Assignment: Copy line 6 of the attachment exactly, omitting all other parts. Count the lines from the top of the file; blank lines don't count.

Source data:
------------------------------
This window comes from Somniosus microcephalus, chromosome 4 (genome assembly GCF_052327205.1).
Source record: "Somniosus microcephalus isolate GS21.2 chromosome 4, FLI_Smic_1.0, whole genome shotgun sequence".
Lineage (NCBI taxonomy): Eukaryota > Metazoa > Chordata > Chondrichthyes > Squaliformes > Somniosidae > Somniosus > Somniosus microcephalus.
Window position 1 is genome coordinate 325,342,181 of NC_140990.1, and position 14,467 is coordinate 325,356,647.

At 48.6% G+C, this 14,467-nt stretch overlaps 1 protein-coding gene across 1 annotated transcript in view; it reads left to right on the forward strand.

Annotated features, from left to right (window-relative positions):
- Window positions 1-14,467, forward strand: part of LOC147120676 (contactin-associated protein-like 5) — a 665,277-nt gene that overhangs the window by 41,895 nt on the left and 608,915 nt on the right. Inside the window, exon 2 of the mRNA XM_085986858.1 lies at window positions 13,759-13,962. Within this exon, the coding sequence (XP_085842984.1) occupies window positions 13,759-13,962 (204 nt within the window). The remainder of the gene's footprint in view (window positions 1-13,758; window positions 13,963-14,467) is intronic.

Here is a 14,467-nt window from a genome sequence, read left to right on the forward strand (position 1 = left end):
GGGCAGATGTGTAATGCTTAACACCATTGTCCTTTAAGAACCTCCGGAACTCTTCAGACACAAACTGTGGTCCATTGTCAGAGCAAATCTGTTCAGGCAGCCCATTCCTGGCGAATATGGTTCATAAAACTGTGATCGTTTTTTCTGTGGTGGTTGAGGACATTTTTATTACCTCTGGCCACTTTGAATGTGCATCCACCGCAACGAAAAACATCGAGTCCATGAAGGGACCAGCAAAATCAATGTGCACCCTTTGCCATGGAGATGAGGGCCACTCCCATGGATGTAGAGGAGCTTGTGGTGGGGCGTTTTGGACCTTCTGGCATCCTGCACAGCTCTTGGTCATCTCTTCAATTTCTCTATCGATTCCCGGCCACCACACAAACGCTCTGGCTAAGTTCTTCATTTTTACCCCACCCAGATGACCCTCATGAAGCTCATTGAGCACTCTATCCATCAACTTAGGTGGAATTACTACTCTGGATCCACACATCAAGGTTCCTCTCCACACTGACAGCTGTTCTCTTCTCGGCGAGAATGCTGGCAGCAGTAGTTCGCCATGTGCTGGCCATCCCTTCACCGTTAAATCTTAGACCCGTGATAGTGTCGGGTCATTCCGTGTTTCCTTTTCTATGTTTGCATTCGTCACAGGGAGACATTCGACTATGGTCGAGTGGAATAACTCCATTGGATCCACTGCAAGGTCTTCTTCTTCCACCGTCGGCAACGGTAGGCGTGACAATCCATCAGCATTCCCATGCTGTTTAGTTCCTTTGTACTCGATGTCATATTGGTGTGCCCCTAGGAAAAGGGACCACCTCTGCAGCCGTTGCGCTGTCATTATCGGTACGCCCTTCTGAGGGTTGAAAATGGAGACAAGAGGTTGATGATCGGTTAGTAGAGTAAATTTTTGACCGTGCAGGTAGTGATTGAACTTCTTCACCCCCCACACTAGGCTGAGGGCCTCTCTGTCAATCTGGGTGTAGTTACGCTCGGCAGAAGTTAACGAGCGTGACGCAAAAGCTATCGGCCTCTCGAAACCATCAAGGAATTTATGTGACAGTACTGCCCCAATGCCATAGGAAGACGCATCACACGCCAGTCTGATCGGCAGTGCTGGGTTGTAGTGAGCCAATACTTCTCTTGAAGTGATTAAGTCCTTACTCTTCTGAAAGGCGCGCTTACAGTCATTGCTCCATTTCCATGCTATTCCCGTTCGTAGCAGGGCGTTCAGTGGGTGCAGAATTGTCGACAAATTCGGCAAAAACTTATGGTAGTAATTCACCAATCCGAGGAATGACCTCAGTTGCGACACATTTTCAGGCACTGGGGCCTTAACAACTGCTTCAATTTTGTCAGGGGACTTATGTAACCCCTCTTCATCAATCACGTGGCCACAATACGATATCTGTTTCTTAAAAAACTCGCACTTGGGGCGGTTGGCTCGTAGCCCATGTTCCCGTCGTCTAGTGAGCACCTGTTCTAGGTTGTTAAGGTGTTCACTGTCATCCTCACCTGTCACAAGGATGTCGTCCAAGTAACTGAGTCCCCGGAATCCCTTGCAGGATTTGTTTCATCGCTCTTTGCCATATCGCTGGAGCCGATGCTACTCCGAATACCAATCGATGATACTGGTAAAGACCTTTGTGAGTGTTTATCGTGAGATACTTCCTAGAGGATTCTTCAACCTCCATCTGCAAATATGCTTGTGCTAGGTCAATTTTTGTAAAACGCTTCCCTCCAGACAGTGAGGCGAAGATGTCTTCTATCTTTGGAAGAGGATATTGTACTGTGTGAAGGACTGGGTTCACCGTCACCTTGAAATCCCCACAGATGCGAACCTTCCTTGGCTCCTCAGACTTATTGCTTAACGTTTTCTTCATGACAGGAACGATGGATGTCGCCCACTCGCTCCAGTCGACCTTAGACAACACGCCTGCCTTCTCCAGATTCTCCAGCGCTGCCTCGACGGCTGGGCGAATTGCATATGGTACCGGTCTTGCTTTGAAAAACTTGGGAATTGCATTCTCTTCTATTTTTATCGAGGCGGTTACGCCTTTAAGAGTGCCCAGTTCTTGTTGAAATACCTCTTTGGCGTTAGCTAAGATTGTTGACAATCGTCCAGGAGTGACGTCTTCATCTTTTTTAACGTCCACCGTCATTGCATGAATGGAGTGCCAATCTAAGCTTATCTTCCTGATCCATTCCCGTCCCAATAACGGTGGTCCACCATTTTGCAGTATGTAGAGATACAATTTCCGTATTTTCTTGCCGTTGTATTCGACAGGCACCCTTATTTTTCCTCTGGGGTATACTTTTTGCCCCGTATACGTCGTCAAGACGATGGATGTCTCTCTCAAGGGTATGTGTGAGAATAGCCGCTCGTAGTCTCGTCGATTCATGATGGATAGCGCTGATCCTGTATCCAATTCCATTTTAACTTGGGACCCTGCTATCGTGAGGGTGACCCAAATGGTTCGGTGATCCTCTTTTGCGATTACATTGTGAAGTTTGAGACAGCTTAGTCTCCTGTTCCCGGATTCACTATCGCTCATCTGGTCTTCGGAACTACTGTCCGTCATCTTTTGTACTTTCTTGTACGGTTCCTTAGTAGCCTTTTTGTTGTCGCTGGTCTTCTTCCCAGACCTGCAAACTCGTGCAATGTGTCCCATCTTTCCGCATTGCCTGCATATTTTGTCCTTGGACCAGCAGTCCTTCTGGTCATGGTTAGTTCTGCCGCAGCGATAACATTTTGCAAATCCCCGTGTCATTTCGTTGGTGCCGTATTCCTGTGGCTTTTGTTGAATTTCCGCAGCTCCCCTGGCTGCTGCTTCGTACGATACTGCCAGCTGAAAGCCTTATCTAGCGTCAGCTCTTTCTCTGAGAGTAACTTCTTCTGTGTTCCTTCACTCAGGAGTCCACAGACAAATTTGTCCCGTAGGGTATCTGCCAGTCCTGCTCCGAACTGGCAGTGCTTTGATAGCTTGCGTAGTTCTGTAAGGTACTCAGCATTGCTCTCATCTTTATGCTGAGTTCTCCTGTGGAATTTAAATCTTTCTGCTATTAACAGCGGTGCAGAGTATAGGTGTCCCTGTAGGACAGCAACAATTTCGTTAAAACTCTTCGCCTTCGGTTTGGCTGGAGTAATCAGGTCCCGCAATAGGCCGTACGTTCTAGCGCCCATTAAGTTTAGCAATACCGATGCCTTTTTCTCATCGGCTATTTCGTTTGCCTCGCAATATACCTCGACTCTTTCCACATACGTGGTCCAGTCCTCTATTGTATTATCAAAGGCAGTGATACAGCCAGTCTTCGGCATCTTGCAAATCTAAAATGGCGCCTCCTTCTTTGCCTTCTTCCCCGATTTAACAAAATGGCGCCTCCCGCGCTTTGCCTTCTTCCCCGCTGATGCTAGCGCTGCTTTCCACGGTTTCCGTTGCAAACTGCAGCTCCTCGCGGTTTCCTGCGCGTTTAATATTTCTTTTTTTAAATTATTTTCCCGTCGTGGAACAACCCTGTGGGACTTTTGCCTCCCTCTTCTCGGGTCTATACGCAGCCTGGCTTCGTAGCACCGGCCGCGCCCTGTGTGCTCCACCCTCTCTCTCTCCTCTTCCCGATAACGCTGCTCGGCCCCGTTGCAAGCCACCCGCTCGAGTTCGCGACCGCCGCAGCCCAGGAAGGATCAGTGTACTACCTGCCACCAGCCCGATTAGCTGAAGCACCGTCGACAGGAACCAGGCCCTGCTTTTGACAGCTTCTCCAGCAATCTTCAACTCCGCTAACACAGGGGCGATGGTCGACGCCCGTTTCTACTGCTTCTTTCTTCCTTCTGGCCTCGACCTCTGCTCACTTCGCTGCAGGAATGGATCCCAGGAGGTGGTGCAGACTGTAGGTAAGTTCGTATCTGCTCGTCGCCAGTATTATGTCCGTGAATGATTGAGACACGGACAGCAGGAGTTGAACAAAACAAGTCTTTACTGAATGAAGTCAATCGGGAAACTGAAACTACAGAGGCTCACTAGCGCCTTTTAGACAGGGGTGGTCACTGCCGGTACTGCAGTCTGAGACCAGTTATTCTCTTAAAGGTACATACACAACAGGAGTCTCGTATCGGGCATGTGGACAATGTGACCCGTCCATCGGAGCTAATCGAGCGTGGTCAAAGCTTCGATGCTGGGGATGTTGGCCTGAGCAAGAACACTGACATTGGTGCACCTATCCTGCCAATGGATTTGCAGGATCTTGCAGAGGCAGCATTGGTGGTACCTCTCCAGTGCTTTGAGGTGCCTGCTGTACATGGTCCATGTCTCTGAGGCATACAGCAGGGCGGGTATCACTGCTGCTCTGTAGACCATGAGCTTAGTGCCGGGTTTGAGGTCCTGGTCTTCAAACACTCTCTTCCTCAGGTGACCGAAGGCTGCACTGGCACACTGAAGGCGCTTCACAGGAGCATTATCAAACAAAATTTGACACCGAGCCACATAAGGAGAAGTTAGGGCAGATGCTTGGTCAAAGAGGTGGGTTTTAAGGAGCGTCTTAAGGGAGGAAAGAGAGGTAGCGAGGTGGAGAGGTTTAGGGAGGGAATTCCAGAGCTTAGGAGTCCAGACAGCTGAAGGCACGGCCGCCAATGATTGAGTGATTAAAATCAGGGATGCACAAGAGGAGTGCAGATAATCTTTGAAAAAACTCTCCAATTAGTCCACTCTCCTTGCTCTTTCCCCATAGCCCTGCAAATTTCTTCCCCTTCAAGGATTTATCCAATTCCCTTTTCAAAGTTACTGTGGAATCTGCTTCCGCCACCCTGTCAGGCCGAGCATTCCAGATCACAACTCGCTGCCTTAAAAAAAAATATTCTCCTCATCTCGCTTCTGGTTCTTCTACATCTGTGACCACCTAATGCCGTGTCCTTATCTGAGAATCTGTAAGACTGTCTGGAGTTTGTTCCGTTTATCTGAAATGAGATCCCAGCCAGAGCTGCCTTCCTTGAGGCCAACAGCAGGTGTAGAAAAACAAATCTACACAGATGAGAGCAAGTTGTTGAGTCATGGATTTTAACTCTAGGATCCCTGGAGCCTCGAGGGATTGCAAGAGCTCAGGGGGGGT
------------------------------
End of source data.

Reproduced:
Annotated features, from left to right (window-relative positions):